POSTED ON JULY 4, 2012:
Young politicians not waiting to make their mark
As he campaigned this spring for a seat in the Oklahoma House of Representatives, Justin Freeland Wood's hand shaking and kibitzing didn't always go as expected.
More than once, a senior citizen whose vote Wood was courting would reach up and gently slide his fingers behind the candidate's ear.
"You're wet behind the ears," the man would say.
When you're 22, still in college and audacious enough to believe you should be the one to succeed the House's most powerful member -- Speaker Kris Steele -- those sorts of things just happen.
"Most of the time," Wood quickly added, "people are excited to see me -- at the door or at a restaurant or at dinner -- because they know my family."
Wood's bid to become an elected state official at an age when many of his contemporaries are scrambling to even settle on a field of collegiate study would seem to make him rarity: A 20-something already tuned into politics and turned on by public service.
Actually, Wood has company -- lots of it. Three current state representatives are 25 or younger. And this year, 20 candidates 30 or younger sought seats in the Oklahoma Legislature.
After last week's primary, nine of the young-gun candidacies remain alive, including Wood who won the GOP nomination in House District 26. They either face a runoff for their party's nomination or a general election opponent in November.
Four more 20-somethings have now won elections outright to serve in the 101-member House when it reconvenes early next year.
Overall, 11 members of the current state Legislature -- 10 House and one Senate -- are 34 or younger, or 7.4 percent of the 101 state representatives and 48 senators.
According to the National Conference of State Legislatures, that is almost double the national average -- 3.8 percent of state lawmakers nationally are 34 or younger.
"For so long young people have been told that they have to take a back seat to lot of things, especially on the political scene," notes 23-year-old state Rep. Josh Cockroft, R-Tecumseh, now seeking his second legislative term. "People are beginning to realize you don't have to be a certain age or have certain experience to make a positive difference for our state."
What is driving so many young people into a political process they so often shunned in the past?
For years after the street-marching, anti-war 1960s, younger Americans tuned out politics, voting in such low numbers that political leaders frequently scrambled for ways publicly to engage them in the electoral and governing processes.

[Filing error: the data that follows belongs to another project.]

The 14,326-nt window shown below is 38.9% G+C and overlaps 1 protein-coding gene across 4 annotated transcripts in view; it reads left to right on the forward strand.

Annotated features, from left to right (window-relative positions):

In the last two election cycles, at least in Oklahoma, the number of 35-and-under candidates filing for legislative offices suggests an era in which younger voices return to the political decision-making table in America.
According to Rose State College political science professor Dr. John Wood (no relation to candidate Wood), 18 candidates from the 30-under set filed for legislative offices in 2010, and 41 were age 35 or younger.
This year, 49 of the candidates were 35 or younger.
There is no single explanation for the mini-boom, political experts say, though there are several obvious possibilities:
First, younger Oklahomans are wrapping up their collegiate careers loaded with student loan debt and facing murky career prospects -- even though the state's economy is stronger than most, thanks to the energy sector.
As a result, some could be motivated to seek public office by a desire to help shape public policy that could help improve Oklahoma's long-term economic prospects -- for example, broadening an economic base still too dependent on oil, gas and agriculture.
Second, a significant percentage -- it's difficult to be precise -- of younger candidates was either homeschooled or privately educated, is devoutly religious and sees public service as a "calling," much as those who enter full-time ministry or mission work.
Third, term limits create a steady stream of opportunities -- open seats that are much easier to win than knocking out an entrenched incumbent who, short of scandal, has all the advantages, including special interest money and inside-the-Capitol connections.
You need look no further than the Legislature's three youngest members: state Reps. Elise Hall, 23, R-Oklahoma City; Emily Virgin, 25, D-Norman' and Tecumseh's Cockroft, all won election in 2010 to open seats -- two created by term limits.